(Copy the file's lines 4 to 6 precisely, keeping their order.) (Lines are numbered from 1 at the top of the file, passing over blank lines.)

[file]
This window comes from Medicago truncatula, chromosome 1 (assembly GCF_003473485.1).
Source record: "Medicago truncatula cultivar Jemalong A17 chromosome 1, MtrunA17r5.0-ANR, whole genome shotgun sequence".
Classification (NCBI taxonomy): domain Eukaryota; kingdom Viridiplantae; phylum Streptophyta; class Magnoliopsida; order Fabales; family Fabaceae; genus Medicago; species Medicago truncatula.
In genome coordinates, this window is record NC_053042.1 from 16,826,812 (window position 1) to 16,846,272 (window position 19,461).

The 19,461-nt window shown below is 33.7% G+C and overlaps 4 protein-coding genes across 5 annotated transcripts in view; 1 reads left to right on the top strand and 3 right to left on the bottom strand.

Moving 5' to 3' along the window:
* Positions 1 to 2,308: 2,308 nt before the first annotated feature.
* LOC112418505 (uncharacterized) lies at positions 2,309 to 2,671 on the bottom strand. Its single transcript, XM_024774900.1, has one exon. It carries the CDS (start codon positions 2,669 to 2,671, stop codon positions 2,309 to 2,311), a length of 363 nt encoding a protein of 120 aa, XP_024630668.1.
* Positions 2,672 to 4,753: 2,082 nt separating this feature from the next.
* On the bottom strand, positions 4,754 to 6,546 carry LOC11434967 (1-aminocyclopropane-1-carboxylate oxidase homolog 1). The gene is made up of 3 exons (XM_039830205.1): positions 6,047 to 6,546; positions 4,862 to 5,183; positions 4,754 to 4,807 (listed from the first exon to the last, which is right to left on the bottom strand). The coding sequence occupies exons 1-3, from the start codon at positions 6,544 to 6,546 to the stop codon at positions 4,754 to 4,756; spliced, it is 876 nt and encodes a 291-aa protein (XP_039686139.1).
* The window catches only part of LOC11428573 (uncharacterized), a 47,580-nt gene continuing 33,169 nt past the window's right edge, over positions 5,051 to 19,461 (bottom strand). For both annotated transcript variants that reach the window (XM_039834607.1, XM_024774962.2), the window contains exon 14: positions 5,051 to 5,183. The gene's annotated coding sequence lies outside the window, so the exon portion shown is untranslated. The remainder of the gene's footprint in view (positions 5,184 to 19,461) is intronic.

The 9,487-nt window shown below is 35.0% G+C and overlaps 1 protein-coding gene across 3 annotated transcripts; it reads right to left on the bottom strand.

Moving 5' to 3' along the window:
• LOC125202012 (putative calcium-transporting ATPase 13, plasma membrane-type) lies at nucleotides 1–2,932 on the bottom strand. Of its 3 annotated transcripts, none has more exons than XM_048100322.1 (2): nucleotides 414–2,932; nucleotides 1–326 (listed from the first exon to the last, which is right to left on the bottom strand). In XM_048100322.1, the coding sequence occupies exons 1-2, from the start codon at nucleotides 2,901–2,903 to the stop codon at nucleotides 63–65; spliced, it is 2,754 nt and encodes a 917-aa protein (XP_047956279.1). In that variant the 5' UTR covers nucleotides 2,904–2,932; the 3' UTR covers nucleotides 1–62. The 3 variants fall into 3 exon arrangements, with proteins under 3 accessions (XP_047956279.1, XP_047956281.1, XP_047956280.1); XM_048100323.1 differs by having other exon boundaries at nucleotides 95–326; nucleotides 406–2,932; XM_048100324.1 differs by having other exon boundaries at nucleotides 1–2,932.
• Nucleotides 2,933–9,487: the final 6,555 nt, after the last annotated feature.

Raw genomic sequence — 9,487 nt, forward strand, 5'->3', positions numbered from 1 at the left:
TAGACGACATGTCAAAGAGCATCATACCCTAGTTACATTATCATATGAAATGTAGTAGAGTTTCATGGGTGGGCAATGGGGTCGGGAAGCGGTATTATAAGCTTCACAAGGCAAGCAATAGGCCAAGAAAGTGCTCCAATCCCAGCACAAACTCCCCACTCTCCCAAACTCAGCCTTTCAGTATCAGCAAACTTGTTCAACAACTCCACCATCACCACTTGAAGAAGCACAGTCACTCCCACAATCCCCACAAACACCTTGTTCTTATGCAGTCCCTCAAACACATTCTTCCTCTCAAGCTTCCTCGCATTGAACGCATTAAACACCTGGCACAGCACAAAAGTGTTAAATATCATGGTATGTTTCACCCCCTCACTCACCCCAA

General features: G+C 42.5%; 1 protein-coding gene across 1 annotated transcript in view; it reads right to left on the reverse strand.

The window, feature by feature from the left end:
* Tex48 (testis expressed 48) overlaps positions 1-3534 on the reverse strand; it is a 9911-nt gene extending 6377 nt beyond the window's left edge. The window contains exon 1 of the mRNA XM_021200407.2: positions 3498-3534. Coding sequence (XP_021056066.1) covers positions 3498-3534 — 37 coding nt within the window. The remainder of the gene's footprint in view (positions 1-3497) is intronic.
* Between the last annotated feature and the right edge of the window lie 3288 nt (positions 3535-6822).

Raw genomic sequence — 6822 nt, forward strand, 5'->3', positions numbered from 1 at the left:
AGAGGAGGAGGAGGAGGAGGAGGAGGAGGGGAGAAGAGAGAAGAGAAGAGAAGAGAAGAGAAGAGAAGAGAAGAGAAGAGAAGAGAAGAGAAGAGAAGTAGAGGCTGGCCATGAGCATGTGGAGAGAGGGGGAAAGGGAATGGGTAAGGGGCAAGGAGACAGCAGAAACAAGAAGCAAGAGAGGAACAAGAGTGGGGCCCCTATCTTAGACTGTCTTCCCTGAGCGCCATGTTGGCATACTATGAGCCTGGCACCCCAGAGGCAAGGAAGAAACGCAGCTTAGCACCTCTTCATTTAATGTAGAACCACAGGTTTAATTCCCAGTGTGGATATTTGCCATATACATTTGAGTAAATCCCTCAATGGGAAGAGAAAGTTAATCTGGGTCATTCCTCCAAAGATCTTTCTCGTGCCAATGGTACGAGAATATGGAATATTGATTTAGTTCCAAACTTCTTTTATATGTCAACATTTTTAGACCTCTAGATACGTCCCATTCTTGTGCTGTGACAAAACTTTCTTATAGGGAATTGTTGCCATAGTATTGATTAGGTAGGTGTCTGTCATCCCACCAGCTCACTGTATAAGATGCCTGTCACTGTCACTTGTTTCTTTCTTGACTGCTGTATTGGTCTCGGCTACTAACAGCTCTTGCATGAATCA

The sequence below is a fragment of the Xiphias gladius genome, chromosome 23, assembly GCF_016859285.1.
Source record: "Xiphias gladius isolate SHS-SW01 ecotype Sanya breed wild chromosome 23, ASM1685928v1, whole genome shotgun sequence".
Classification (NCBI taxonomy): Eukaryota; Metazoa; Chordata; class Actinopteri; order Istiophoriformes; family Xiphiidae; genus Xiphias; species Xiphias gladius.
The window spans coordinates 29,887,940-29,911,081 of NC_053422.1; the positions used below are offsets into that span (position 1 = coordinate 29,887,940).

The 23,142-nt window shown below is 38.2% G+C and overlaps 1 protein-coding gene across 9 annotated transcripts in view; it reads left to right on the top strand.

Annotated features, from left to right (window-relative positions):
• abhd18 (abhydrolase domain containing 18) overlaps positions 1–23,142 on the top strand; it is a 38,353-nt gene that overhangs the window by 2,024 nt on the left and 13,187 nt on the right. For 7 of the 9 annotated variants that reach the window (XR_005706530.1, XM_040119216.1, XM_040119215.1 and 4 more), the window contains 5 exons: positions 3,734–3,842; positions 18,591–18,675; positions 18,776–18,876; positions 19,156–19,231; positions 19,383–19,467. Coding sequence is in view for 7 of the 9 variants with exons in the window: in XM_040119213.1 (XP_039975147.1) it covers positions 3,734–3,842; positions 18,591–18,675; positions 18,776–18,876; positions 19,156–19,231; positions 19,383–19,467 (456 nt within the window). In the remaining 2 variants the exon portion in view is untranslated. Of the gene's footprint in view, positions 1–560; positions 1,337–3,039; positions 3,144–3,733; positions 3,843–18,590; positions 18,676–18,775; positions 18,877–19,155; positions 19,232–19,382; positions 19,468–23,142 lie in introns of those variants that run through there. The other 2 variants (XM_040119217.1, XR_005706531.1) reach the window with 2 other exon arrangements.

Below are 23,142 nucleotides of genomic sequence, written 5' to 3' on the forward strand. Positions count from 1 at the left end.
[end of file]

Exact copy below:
In genome coordinates, this window is record NC_053042.1 from 16,826,812 (window position 1) to 16,846,272 (window position 19,461).

The 19,461-nt window shown below is 33.7% G+C and overlaps 4 protein-coding genes across 5 annotated transcripts in view; 1 reads left to right on the top strand and 3 right to left on the bottom strand.

Moving 5' to 3' along the window: